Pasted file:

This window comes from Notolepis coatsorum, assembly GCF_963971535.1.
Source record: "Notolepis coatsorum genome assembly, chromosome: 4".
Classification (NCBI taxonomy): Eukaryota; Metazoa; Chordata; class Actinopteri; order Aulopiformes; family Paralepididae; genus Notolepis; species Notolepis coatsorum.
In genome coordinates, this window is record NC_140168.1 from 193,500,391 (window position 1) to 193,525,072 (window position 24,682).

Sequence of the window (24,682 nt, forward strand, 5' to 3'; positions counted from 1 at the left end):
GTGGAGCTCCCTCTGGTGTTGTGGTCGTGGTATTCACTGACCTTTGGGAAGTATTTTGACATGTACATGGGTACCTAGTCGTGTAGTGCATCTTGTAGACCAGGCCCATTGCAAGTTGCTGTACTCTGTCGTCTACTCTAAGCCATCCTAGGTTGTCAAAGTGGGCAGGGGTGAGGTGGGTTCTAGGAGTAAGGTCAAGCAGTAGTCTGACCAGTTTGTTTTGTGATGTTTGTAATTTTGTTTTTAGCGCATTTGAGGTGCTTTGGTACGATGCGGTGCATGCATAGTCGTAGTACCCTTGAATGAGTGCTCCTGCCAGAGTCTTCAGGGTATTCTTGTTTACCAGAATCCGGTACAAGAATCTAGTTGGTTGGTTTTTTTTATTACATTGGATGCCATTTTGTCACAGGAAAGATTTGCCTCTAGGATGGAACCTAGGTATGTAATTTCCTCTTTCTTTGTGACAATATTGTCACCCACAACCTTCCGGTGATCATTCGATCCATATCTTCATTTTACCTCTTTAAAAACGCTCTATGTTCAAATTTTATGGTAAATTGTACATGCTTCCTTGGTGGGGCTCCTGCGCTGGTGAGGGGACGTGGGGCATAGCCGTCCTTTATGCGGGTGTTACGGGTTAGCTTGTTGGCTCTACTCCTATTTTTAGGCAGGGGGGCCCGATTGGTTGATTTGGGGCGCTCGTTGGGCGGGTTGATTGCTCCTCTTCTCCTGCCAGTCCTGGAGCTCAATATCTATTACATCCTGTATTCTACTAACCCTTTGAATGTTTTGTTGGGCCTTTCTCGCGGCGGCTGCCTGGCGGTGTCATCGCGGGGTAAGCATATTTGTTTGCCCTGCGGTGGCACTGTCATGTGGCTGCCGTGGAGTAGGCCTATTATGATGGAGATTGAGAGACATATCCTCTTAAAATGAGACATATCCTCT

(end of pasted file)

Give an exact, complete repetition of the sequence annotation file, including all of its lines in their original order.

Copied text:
This window comes from Notolepis coatsorum, assembly GCF_963971535.1.
Source record: "Notolepis coatsorum genome assembly, chromosome: 4".
Classification (NCBI taxonomy): Eukaryota; Metazoa; Chordata; class Actinopteri; order Aulopiformes; family Paralepididae; genus Notolepis; species Notolepis coatsorum.
In genome coordinates, this window is record NC_140168.1 from 193,500,391 (window position 1) to 193,525,072 (window position 24,682).

Sequence of the window (24,682 nt, forward strand, 5' to 3'; positions counted from 1 at the left end):
GTGGAGCTCCCTCTGGTGTTGTGGTCGTGGTATTCACTGACCTTTGGGAAGTATTTTGACATGTACATGGGTACCTAGTCGTGTAGTGCATCTTGTAGACCAGGCCCATTGCAAGTTGCTGTACTCTGTCGTCTACTCTAAGCCATCCTAGGTTGTCAAAGTGGGCAGGGGTGAGGTGGGTTCTAGGAGTAAGGTCAAGCAGTAGTCTGACCAGTTTGTTTTGTGATGTTTGTAATTTTGTTTTTAGCGCATTTGAGGTGCTTTGGTACGATGCGGTGCATGCATAGTCGTAGTACCCTTGAATGAGTGCTCCTGCCAGAGTCTTCAGGGTATTCTTGTTTACCAGAATCCGGTACAAGAATCTAGTTGGTTGGTTTTTTTTATTACATTGGATGCCATTTTGTCACAGGAAAGATTTGCCTCTAGGATGGAACCTAGGTATGTAATTTCCTCTTTCTTTGTGACAATATTGTCACCCACAACCTTCCGGTGATCATTCGATCCATATCTTCATTTTACCTCTTTAAAAACGCTCTATGTTCAAATTTTATGGTAAATTGTACATGCTTCCTTGGTGGGGCTCCTGCGCTGGTGAGGGGACGTGGGGCATAGCCGTCCTTTATGCGGGTGTTACGGGTTAGCTTGTTGGCTCTACTCCTATTTTTAGGCAGGGGGGCCCGATTGGTTGATTTGGGGCGCTCGTTGGGCGGGTTGATTGCTCCTCTTCTCCTGCCAGTCCTGGAGCTCAATATCTATTACATCCTGTATTCTACTAACCCTTTGAATGTTTTGTTGGGCCTTTCTCGCGGCGGCTGCCTGGCGGTGTCATCGCGGGGTAAGCATATTTGTTTGCCCTGCGGTGGCACTGTCATGTGGCTGCCGTGGAGTAGGCCTATTATGATGGAGATTGAGAGACATATCCTCTTAAAATGAGACATATCCTCT